Migration from RAID1 to RAID5 turned out to be many times easier than I thought 🙄 In general they are 5 simple little wait steps and 1 a beer for courage.

For me, the system has been created RAID array md0 in which they participate 2 sda and sdb disk. I will add a 3rd sdc to them to create RAID5 from 3 disk. In general, this acrobatics is for the scientific purpose of a virtual I have not yet tested it in a real environment, but I don't expect dramas on a real machine when the time comes.

  1. We create the same file system layout as on our other disks – sfdisk -d /dev/sdb | sfdisk /dev/sdc
  2. We are upgrading our current RAID5 array – mdadm –grow /dev/md0 –level=5
  3. We add the new disk to the array – mdadm –manage /dev/md0 –add /dev/sdc . Here comes the thin point that the array is still RAID1 and will not start syncing because our new drive is spare
  4. The most important moment sdc becomes active and synchronization begins – mdadm –grow /dev/md0 –raid-devices=3 . Good time to open your beer if it is not done 😉 Do not interrupt the process under any circumstances!!!
  5. After the synchronization is over, it has to resize the partition because the loss of space in RAID1 is 1 / n and in RAID5 is 1-1 / n

The biggest bonus is that there is no need to restart the system or remove and create additional arrays.

sfdisk -d /dev/sdb | sfdisk /dev/sdc
mdadm --grow /dev/md0 --level=5
mdadm --manage /dev/md0 --add /dev/sdc
mdadm --grow /dev/md0 --raid-devices=3
resize2fs /dev/md0

Good evening 😛

Tux, as originally drawn by Larry Ewing

Image via Wikipedia

Today I am thinking a little more about this perversion of nature CentOS. Inspired by the recently released CentOS 6 version, I have something to say. In itself, this nonsense is a development RedHat and is a server fork on their Red Had Enterprise Linux. Uses their rpm package manager (which is terribly great, yes but no).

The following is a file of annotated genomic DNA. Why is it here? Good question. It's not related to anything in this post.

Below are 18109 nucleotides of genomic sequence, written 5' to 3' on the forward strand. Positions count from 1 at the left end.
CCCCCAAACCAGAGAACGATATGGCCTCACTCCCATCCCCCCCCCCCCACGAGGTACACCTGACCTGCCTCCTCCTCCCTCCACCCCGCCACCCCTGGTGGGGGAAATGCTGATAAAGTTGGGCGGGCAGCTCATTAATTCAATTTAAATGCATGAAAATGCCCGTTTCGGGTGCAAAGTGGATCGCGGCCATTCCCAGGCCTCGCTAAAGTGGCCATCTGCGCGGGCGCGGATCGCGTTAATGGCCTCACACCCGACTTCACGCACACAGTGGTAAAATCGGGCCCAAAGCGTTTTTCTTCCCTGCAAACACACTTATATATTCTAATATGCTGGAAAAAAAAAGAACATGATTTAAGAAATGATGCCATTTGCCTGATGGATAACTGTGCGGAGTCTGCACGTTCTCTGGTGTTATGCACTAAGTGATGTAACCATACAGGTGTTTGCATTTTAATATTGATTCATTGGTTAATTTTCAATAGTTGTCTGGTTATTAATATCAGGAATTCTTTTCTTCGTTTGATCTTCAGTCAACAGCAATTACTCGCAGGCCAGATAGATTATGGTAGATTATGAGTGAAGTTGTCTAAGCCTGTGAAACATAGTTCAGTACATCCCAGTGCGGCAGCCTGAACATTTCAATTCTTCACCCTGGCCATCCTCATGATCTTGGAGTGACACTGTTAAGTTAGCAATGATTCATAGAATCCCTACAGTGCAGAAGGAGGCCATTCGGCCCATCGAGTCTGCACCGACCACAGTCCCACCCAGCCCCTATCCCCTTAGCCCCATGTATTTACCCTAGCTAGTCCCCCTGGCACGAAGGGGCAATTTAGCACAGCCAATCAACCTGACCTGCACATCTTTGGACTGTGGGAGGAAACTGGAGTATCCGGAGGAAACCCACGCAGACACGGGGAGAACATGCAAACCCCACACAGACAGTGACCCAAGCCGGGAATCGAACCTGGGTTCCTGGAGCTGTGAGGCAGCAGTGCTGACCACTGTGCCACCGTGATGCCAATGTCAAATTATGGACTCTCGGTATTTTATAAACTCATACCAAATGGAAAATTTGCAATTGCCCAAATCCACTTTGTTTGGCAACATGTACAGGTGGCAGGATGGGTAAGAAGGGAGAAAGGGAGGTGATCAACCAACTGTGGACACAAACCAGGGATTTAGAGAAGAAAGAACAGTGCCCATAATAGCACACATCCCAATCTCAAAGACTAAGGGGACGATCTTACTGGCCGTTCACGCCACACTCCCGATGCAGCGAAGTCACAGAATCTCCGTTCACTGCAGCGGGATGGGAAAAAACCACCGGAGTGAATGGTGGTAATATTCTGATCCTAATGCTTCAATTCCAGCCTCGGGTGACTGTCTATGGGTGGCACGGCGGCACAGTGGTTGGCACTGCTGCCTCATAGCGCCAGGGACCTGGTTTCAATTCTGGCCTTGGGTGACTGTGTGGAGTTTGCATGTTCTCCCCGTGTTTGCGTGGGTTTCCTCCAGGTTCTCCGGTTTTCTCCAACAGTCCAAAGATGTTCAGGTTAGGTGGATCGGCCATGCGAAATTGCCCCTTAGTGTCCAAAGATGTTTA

Let me start with what made me start writing and thinking about what a freak this CentOS is and is there any ground in my servers. About a week ago, Veris came out 6 and I decided to update my current one 5.6 installation of our VPS hosting. I was quite unpleasantly surprised to see, that it did not report my update packages. I decided, that something I'm wrong and checked on the Internet. I was shocked to see the manufacturer's recommendation is to do a clean installation and distributive upgrade from 5.6 is not recommended and is done with a kilo of black magic and therefore not possible in the standard way. Hmmm, quite an interesting moment. 😆 And this is an enterprise distribution, very interesting. I don't see how he can even rank in this category except, that the manufacturer and put that loud name. Let's accept the following 2 script – one is doing a new install the other is not doing.

1. Scripts – I download the server, unplug it, it stops all the services it supports. I'm installing it for 1 an hour or more the business I work for suffers great losses as money. I'm losing my job as a system administrator, probably or I'll take hefty fines. Not to comment on all the hassle along with the settings and the correct archive of data and settings. The result of herniated nerves is that we have a clean system. Obviously, the option is not acceptable.

2. Scripts – We don't do a distribution upgrade, the system stays that way while security patches are running. Until at some point its maintenance is stopped, after a while it is hacked due to a breach in one of the services it offers., due to the inability to provide a distributive upgrade. Data is stolen or just the server is compromised – salty fines again or you lose your job.

Quite interestingly, both scenarios end quite unpleasantly for their system administrator due to a capital error in the design of the distribution, the selection and laziness of the company that develops it in order not to ensure compatibility between the packages.. While on the other hand there are not so many enterprise distributions that are upgraded quietly and gently, without bearing loud names. I have Debian server which is from version 3 upgraded to the current version 6 he is currently experiencing 3 major upgrades and there was no denial of access to services. In principle, one of the main principles of the admin is – “If it works, it does not touch” but that's why people find holes, they patch, that's why new packages come out to improve stability or speed up productivity. In conclusion, apart from my personal opinion, but also the opinion of many of my friends, where CenOS is better than me is not worth it.

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